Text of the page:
Trading was suspended on Chinese markets after stocks tumbled 7% in the first trading of the year. The Chinese are using this tool, designed to limit the fluctuations of securities, for the first time. The fall from Asia led to a slump in European stocks as well.
The blue-chip CSI300 index ended down 7 percent by the time the trading was halted, the Shanghai Composite Index lost 6.9 percent and the technology-driven Shenzhen Composite fell by more than 8 percent.
The market plunge comes after an official manufacturing survey, focusing on larger, state-owned Chinese companies, showed a fifth month of contraction, and a similar private survey focusing on smaller firms, indicated a 10th consecutive month of shrinking manufacturing.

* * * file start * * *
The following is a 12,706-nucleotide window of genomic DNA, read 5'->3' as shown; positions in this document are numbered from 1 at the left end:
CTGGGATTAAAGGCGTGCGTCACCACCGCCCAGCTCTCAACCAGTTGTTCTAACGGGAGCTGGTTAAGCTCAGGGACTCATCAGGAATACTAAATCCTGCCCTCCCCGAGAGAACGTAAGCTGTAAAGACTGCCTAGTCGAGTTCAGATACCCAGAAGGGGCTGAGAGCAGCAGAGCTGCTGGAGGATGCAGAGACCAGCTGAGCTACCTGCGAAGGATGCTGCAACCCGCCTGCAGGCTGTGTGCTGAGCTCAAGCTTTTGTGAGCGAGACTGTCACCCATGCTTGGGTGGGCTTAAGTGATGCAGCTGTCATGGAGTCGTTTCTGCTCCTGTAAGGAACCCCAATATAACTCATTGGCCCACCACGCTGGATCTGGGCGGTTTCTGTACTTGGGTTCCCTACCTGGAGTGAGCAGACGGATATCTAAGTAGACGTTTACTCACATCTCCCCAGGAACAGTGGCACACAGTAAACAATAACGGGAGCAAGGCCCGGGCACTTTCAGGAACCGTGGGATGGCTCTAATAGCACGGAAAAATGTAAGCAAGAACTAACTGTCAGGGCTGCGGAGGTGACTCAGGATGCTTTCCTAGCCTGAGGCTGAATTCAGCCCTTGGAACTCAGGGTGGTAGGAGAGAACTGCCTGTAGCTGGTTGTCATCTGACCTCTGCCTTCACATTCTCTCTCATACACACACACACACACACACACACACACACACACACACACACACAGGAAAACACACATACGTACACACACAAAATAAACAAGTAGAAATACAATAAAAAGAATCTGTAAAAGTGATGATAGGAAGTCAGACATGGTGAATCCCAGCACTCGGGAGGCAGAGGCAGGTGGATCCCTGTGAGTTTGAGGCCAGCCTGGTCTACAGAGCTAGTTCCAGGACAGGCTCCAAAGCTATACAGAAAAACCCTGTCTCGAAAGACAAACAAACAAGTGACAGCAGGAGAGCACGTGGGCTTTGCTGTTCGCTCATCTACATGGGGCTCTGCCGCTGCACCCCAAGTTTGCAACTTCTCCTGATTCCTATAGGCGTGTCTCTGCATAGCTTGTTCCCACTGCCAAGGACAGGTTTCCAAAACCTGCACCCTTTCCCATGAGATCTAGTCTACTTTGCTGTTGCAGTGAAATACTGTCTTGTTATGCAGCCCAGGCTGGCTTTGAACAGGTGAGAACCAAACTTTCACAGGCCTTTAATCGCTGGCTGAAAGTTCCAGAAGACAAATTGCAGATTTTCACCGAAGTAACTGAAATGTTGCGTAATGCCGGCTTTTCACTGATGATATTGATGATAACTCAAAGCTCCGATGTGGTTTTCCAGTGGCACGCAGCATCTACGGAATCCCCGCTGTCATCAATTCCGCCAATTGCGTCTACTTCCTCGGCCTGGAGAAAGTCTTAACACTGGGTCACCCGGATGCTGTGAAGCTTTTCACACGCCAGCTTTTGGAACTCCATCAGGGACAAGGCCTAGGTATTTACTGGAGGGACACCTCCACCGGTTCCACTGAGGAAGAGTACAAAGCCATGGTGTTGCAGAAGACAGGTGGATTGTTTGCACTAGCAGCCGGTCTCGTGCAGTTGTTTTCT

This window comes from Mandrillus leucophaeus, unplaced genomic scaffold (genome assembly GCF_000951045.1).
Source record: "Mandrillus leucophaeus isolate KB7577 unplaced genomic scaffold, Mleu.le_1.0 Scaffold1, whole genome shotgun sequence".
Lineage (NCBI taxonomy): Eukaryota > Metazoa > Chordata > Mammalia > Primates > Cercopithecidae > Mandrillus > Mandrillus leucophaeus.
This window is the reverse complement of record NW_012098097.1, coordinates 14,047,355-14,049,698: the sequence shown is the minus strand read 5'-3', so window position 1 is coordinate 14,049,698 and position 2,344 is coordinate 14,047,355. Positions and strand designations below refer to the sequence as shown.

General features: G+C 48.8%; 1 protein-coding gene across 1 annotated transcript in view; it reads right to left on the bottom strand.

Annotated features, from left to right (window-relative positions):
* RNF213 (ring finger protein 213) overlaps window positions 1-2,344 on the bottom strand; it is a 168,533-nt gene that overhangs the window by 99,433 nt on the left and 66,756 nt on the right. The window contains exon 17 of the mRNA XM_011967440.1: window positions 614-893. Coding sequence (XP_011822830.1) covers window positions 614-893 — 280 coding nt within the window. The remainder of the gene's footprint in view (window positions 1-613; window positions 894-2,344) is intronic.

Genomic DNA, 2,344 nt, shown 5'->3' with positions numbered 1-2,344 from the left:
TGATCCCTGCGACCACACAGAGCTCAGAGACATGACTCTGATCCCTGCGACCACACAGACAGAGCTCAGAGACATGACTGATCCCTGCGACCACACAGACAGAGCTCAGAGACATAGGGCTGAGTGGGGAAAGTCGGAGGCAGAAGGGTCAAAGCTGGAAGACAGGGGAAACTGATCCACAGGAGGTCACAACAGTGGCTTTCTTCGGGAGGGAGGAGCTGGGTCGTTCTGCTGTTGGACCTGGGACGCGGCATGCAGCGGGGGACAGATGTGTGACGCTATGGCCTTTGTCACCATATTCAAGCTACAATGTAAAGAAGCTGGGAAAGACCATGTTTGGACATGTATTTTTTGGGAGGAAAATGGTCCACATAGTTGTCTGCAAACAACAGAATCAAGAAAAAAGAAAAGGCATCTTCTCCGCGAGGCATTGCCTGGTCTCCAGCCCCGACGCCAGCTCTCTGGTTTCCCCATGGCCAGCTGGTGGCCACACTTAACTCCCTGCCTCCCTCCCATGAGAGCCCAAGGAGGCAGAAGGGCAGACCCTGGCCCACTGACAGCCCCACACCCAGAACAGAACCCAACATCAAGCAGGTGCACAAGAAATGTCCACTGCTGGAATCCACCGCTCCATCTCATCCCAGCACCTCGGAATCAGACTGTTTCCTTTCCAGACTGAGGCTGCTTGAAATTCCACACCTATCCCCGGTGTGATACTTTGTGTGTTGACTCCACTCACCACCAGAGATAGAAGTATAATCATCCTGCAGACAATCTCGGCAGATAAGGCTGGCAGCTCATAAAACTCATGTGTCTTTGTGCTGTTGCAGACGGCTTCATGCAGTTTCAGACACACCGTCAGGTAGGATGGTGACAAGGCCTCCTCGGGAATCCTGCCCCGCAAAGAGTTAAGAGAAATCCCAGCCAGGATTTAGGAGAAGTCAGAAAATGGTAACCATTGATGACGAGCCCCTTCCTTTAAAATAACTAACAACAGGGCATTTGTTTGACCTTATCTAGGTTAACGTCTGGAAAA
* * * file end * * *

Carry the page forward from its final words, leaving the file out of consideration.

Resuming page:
Another factor is the imminent removal of a ban on major shareholders from selling stakes, which was put in place during the summer stock crash and is expected to be lifted Friday. The ban was put in place in July as Chinese stocks were falling fast. They have since rebounded 20%.
"The slump apparently triggered intensified selling, while the triggering of the circuit breaker seems to have heightened panic, as liquidity was suddenly gone and this is something no one has experienced before. It was a stampede." said Gu Yongtao, a strategist at Cinda Securities.
The Chinese tumble and the accelerated depreciation of the yuan drove markets elsewhere in Asia into the red. Japan’s Nikkei Stock Average fell 3.1%, Hong Kong’s Hang Seng Index fell 2.7% and South Korea’s Kospi lost 2.2%.
European markets slumped Monday, with the pan-European STOXX 600 down over 2.4% and Germany’s down over 4%. London’s FTSE 100 performed better, losing 2.4% while France’s CAC 40 was down over 2.6%.